What would life be like on a planet orbiting a pulsar? Astronomers estimate that the Milky Way galaxy contains an estimated 1 billion neutron stars, of which about 200,000 are pulsars –neutron stars of only 10 to 30 kilometers in diameter with enormous magnetic fields, that accrete matter and regularly burst out large amounts of X-rays and other energetic particles. So far, 3000 pulsars have been studied and only 5 pulsar planets have been found. In 1992, the first exoplanets ever were discovered around pulsar PSR B1257+12.
“At five Earth masses, Planet Nine is likely to be very reminiscent of a typical extrasolar super-Earth,” says Konstantin Batygin, an assistant professor of planetary science and Van Nuys Page Scholar at Caltech. Super-Earths are planets with a mass greater than Earth’s, but substantially less than that of a gas giant. “It is the solar system’s missing link of planet formation. Over the last decade, surveys of extrasolar planets have revealed that similar-sized planets are very common around other sun-like stars. Planet Nine is going to be the closest thing we will find to a window into the properties of a typical planet of our galaxy.”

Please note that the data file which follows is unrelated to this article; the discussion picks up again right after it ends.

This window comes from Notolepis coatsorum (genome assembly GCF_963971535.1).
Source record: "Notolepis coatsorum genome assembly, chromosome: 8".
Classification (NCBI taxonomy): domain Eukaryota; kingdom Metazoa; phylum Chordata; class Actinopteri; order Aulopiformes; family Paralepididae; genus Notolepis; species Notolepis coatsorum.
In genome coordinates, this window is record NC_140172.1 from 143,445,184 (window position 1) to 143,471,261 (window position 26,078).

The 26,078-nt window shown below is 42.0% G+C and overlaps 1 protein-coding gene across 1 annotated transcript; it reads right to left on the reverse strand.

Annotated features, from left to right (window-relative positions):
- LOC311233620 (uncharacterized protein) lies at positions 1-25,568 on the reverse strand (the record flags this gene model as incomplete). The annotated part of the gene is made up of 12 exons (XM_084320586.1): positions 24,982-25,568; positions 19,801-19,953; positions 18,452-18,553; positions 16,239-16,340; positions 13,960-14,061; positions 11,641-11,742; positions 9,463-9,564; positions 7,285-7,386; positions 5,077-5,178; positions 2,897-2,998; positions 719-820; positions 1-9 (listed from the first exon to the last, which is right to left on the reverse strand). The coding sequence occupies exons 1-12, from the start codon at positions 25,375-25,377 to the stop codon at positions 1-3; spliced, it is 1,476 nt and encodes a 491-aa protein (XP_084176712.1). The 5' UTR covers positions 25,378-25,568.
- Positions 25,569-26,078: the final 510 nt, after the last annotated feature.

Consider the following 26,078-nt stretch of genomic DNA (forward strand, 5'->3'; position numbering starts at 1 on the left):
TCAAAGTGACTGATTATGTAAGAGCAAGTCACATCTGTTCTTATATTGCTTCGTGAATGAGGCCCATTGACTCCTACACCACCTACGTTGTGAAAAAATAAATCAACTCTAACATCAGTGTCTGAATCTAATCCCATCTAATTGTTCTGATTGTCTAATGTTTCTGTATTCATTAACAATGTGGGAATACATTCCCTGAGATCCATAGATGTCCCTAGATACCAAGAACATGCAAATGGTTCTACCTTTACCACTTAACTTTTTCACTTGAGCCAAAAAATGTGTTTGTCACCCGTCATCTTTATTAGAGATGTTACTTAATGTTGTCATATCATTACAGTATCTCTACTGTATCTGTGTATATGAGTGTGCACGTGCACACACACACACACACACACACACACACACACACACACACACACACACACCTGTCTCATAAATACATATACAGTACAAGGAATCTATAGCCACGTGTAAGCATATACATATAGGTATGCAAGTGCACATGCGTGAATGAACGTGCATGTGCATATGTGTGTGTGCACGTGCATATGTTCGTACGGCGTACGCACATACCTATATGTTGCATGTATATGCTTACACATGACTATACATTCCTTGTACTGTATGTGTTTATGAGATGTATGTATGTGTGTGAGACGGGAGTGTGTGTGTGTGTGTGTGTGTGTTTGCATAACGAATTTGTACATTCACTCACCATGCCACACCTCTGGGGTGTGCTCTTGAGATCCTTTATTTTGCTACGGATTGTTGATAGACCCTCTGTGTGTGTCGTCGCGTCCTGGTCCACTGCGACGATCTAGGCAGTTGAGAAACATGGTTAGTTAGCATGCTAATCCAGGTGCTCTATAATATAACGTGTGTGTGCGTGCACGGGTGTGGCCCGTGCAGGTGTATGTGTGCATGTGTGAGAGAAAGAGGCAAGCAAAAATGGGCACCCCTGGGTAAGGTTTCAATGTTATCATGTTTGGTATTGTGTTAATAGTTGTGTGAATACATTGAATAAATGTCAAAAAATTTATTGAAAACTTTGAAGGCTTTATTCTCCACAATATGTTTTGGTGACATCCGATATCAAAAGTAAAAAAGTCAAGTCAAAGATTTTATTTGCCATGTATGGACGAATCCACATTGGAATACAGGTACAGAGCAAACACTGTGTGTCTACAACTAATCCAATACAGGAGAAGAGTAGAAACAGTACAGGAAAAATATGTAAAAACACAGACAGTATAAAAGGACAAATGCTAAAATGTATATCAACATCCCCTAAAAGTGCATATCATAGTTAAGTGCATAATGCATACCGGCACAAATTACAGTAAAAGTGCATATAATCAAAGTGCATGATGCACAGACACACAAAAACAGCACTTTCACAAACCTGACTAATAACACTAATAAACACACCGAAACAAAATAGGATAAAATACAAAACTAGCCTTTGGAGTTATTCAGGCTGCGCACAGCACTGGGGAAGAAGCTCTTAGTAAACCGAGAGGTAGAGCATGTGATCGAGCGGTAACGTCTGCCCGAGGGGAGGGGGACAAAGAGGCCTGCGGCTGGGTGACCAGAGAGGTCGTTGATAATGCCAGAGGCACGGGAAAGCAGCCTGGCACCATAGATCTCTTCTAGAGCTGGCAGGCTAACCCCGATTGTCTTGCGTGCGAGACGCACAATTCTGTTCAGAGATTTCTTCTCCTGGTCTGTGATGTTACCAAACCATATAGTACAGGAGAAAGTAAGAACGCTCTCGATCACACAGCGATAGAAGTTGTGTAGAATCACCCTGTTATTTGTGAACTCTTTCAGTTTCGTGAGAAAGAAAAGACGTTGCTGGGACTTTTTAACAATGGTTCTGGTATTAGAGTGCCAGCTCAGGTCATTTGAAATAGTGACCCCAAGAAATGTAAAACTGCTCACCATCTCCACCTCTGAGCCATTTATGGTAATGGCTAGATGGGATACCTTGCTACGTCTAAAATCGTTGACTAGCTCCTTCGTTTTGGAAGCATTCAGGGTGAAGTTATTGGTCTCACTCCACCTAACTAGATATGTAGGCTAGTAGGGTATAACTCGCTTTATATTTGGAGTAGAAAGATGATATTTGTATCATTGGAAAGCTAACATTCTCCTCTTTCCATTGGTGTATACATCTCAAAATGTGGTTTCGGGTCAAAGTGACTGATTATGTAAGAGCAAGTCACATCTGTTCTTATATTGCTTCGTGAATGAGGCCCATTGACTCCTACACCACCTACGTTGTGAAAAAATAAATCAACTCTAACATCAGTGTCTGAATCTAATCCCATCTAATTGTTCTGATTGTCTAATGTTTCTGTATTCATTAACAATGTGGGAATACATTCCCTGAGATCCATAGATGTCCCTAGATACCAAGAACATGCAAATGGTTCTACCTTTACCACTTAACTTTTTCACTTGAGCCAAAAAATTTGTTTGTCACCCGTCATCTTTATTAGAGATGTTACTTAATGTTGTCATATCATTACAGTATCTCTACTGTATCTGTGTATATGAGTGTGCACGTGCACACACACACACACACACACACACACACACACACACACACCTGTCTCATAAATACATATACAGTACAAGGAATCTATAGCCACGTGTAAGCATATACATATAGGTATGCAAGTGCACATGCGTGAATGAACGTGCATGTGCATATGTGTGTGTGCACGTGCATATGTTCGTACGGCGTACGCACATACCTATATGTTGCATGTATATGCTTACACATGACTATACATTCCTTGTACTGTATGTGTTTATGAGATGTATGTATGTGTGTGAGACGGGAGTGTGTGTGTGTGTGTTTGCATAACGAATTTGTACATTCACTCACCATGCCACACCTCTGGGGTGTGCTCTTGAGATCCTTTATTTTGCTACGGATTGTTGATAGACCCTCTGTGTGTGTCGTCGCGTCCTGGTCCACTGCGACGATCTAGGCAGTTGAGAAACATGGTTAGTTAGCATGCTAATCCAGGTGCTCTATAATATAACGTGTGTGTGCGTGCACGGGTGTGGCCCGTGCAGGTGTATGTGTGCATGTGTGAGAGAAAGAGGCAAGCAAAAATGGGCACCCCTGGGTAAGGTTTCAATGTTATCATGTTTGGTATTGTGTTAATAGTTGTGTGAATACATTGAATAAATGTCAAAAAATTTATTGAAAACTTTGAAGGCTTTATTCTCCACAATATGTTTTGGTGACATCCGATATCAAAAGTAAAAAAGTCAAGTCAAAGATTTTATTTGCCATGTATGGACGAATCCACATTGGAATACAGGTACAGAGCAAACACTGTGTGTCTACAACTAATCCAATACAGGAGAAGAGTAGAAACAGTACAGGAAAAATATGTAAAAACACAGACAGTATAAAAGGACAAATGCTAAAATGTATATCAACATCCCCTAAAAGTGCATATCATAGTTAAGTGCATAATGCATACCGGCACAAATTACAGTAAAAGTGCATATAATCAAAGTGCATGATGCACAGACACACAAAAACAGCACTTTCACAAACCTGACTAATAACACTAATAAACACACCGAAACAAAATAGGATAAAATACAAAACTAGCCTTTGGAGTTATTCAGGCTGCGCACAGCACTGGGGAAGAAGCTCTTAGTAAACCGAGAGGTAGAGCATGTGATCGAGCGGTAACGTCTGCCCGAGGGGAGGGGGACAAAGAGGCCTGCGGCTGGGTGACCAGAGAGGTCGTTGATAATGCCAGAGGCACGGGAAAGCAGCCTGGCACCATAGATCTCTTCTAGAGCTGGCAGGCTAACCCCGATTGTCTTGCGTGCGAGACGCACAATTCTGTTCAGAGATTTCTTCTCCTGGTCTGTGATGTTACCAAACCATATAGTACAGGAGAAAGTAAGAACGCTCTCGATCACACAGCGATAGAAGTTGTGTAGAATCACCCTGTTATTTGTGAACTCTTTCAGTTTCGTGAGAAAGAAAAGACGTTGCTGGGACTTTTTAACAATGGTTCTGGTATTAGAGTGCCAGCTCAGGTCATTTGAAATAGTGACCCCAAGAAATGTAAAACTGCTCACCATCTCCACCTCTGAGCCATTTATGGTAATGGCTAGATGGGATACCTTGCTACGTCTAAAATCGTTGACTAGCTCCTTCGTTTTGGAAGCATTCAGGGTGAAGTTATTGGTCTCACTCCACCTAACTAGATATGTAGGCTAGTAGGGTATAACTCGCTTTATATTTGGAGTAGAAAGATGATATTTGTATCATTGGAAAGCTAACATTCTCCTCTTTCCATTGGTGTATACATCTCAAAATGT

“What’s exciting is that these objects are completely different from the majority of Earth-like planets,” says Caroline Dorn, astrophysicist at the Institute for Computational Science of the University of Zurich – “if they actually exist.” It’s very likely they do, says Dorn and the astrophysicists who made the discovery.
“The new planet is a ‘super-Earth’ orbiting the star HD 26965, which is only 16 light years from Earth, making it the closest super-Earth orbiting another Sun-like star,” says University of Florida (UF) astronomer Jian Ge, leader of the Dharma Planet Survey. “We may have discovered what may be Star Trek’s famed planet Vulcan. The planet is roughly twice the size of Earth and orbits its star with a 42-day period just inside the star’s optimal habitable zone.”